The Province of Ontario has announced the sale of the LCBO head office lands on Toronto's waterfront. A $260 million deal will see Menkes Developments—in partnership with Greystone Managed Investments and Triovest Realty Advisors—redevelop the 11.5 acre waterfront site. Standing on the small parkette at the east end of the LCBO Lands, Provincial Finance Minister Charles Sousa was on hand to sketch out the preliminary plans, calling the project "an important step forward" for Ontario.

Charles Sousa (podium) celebrates the news, image by Stefan NovakovicCharles Sousa (podium) celebrates the news, image by Stefan Novakovic

As part of the project's first phase, a 600,000 ft², 24-storey retail and office tower will house the new LCBO headquarters at 100 Queens Quay East. Designed by B+H Architects, the project will be anchored by a showpiece 25,000 ft² LCBO outlet, with 200,000 ft² devoted to LCBO offices. Over the eleven acres of the site there will be a total of 300,000 ft² of retail space, residential buildings, and a "two-acre park located on the north side of Queens Quay East, between Freeland and Cooper Streets."

Rendering of the Phase One tower, image courtesy of MenkesRendering of the Phase One tower, image courtesy of Menkes

Replacing the parking lot and small green space in the southeast corner of the site, the phase one tower (seen above) will front Queens Quay, directly neighbouring the Loblaws store to its east, with the new park planned to its west. The staggered redevelopment plan will allow the 376,000 ft² LCBO warehouse and retail store—at the west end of the site—to continue operating as this first phase gets underway.  

The Lower Yonge Precinct (LCBO in purple), the east half of LCBO lands will be dThe Lower Yonge Precinct (LCBO in purple), the east half of LCBO lands will be developed first, image courtesy City of Toronto

Taken together, the 11.5-acre LCBO lands include the head office at 55 Lake Shore Boulevard, the warehouse at 43 Freeland street—and adjoining land—and the store at 2 Cooper Street, as well as the small parkette to its east. Falling within the purview of the City's and Waterfront Toronto's Lower Yonge Precinct master plan (above), the area is slated to be developed as a high-density, mixed-use cluster (illustrated below). 

A preliminary vision for the Lower Yonge Precinct illustrates the density planneA preliminary vision for the Lower Yonge Precinct illustrates the density planned, image courtesy City of Toronto/Waterfront TO

While the full scope of Menkes' long-term redevelopment plans is expected to be revealed over the coming months, the Province has so far announced that new development on the site will aim for LEED Platinum certification. "LEED Gold is a minimum goal here," said Sousa, emphasizing a commitment to sustainability. While the warehouse—and current store—will remain in operation for the time being, a warehouse relocation plan has not yet been developed. Nonetheless, Sousa stressed that a new LCBO warehouse will be relatively "centrally located."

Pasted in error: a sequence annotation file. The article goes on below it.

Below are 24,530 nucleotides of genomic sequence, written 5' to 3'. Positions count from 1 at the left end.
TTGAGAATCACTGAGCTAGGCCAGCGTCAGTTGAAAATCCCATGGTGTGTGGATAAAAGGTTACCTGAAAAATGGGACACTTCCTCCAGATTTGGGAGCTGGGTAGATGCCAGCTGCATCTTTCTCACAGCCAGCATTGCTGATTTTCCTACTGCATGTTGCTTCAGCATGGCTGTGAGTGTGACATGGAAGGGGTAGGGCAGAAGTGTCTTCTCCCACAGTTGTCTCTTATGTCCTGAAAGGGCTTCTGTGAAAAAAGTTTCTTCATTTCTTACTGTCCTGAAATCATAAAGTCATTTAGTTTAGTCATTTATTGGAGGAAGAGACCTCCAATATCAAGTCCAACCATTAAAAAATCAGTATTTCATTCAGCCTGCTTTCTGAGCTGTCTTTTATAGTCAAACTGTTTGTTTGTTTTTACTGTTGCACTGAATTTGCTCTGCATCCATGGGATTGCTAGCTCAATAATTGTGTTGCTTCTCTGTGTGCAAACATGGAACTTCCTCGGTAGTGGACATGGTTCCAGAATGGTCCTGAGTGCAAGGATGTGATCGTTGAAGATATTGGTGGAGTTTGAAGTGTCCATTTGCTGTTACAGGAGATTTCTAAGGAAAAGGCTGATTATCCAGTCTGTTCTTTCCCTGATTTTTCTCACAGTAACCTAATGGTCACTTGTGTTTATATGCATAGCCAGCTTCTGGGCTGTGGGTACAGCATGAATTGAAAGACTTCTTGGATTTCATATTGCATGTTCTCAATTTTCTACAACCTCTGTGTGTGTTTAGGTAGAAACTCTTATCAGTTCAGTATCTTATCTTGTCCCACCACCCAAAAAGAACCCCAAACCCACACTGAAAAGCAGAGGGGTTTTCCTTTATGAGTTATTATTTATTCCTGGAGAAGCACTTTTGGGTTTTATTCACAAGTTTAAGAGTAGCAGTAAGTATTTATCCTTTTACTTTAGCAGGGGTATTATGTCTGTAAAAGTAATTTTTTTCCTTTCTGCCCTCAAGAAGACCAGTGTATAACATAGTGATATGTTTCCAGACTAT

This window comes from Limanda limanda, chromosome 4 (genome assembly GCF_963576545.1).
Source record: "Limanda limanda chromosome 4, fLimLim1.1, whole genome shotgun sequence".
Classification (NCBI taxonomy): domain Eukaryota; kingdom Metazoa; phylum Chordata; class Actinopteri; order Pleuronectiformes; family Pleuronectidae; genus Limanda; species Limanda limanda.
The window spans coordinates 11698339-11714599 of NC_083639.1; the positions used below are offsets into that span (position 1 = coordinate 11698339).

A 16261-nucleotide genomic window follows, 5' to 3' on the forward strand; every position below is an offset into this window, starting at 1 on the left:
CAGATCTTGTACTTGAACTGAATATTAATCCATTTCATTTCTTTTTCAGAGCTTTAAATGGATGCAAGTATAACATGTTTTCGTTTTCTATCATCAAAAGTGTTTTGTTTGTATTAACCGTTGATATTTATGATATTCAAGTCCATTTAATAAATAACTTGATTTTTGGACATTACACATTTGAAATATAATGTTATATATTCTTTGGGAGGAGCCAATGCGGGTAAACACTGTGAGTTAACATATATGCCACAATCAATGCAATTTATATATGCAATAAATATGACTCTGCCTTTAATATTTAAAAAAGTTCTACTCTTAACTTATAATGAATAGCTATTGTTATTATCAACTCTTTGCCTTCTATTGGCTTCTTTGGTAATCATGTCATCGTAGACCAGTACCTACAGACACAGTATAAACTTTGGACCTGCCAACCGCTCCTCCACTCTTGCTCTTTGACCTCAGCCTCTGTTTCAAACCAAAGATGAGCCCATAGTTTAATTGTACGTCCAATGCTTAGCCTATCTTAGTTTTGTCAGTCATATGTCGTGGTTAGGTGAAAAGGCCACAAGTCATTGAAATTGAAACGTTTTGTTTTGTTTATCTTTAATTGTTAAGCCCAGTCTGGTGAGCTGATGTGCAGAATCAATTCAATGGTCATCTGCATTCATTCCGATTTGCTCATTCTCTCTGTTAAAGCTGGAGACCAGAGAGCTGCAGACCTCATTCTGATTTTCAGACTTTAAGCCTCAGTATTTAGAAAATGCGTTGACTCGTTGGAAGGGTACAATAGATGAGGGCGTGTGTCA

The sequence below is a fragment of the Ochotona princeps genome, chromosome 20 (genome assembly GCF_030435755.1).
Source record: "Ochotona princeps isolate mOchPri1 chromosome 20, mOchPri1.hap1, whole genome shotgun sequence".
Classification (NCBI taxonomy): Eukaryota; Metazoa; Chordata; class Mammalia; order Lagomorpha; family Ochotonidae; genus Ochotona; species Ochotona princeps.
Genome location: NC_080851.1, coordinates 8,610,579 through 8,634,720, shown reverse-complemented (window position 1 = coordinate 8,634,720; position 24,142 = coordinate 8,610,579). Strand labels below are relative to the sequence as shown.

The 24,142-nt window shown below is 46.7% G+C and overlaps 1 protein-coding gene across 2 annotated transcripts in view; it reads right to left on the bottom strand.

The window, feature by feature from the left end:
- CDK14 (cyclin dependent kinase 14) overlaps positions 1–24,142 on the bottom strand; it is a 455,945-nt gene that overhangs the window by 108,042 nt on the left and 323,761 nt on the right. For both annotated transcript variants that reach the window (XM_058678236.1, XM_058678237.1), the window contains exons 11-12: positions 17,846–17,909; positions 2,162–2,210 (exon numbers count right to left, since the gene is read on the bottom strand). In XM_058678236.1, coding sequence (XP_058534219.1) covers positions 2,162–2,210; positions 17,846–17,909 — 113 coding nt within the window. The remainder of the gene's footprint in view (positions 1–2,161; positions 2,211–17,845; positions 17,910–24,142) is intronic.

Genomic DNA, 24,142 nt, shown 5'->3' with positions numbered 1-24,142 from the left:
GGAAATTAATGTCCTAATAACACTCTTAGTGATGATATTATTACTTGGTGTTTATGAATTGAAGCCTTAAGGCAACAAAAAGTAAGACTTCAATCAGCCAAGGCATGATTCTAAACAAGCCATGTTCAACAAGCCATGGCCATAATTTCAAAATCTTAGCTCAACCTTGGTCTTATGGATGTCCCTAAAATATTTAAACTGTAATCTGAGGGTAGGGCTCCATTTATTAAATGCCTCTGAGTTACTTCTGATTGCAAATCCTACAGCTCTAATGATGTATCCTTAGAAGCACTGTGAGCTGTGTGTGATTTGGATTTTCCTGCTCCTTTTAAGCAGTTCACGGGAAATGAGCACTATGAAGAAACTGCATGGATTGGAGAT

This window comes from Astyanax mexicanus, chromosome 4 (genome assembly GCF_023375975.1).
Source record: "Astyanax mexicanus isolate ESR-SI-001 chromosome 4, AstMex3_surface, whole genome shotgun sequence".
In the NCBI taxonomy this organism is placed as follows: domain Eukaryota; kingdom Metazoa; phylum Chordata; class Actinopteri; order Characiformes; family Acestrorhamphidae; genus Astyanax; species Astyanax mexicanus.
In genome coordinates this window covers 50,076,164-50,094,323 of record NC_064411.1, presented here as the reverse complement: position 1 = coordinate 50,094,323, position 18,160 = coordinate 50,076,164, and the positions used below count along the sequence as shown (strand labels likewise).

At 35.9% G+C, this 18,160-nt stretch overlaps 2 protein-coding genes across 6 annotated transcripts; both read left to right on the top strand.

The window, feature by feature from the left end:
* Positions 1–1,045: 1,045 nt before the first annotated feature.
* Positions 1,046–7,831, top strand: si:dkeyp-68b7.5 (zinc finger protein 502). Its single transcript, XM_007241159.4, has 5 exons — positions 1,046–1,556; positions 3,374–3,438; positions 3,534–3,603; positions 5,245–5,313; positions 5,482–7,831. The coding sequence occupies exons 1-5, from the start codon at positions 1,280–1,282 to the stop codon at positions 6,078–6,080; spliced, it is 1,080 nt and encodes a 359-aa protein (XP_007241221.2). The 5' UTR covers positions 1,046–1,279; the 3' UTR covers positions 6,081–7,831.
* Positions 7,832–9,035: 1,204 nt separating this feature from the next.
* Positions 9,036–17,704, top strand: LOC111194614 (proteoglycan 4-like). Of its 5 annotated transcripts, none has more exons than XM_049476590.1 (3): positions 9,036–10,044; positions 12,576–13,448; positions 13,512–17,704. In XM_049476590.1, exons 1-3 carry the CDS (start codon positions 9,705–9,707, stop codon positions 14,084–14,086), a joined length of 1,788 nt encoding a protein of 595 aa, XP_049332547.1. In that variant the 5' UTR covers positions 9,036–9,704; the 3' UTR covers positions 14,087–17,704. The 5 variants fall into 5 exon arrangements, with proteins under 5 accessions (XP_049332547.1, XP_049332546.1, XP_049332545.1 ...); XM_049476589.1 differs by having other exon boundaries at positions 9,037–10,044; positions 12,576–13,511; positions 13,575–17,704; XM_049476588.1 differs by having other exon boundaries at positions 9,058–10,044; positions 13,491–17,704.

An aerial view of the Lower Yonge Precinct, image courtesy of City of Toronto / An aerial view of the Lower Yonge Precinct, image courtesy of City of Toronto / Waterfront Toronto

The sale of the LCBO lands comes as part of the provincial government's plan to fund large-scale infrastructure investments through real estate transactions. In part through the strategic sales of crown lands, the Trillium Trust—described as "the largest investments in public infrastructure in the province's history"—will allocate some $160 billion of infrastructure spending over 12 years. While the LCBO sale will contribute over $200 million to the Trust, however, it is not yet known to what degree these funds will be specifically allocated to Toronto projects.

The western half of the site will be redeveloped in a later phaseThe western half of the site will be redeveloped in a later phase, image by Stefan Novakovic

"The gain form the sale of the LCBO head office lands exceeds our projections [of approximately $200 million] and is another positive step forward in our plan to invest in infrastructure projects that grow the economy and create jobs for Ontarians. A more efficient head office and an enhanced retail store planned for the LCBO will also generate increasing returns to ultimately fund key services Ontarians rely on," said Sousa. 

The phase tower will be located at the east end of the site (looking northeast fThe phase tower will be located at the east end of the site (looking northeast from Queens Quay), image by Stefan Novakovic

We will keep you updated as more information about the redevelopment comes to light. The sale is expected to formally close in the coming months, while construction of the phase one office tower is expected to begin in the Fall of 2017, with an early 2021 completion targeted. In the meantime, more information is available on the Province of Ontario's official website, as well as in our dataBase file, linked below. Want to share your thoughts about the sale and the proposed tower? Feel free to leave a comment in the space below this page, or join in the ongoing conversation in our associated Forum thread.

EDITOR'S NOTE: This article was revised to reflect the correct square footages of the various elements.

To request more info directly from 100 Queens Quay at Sugar Wharf click here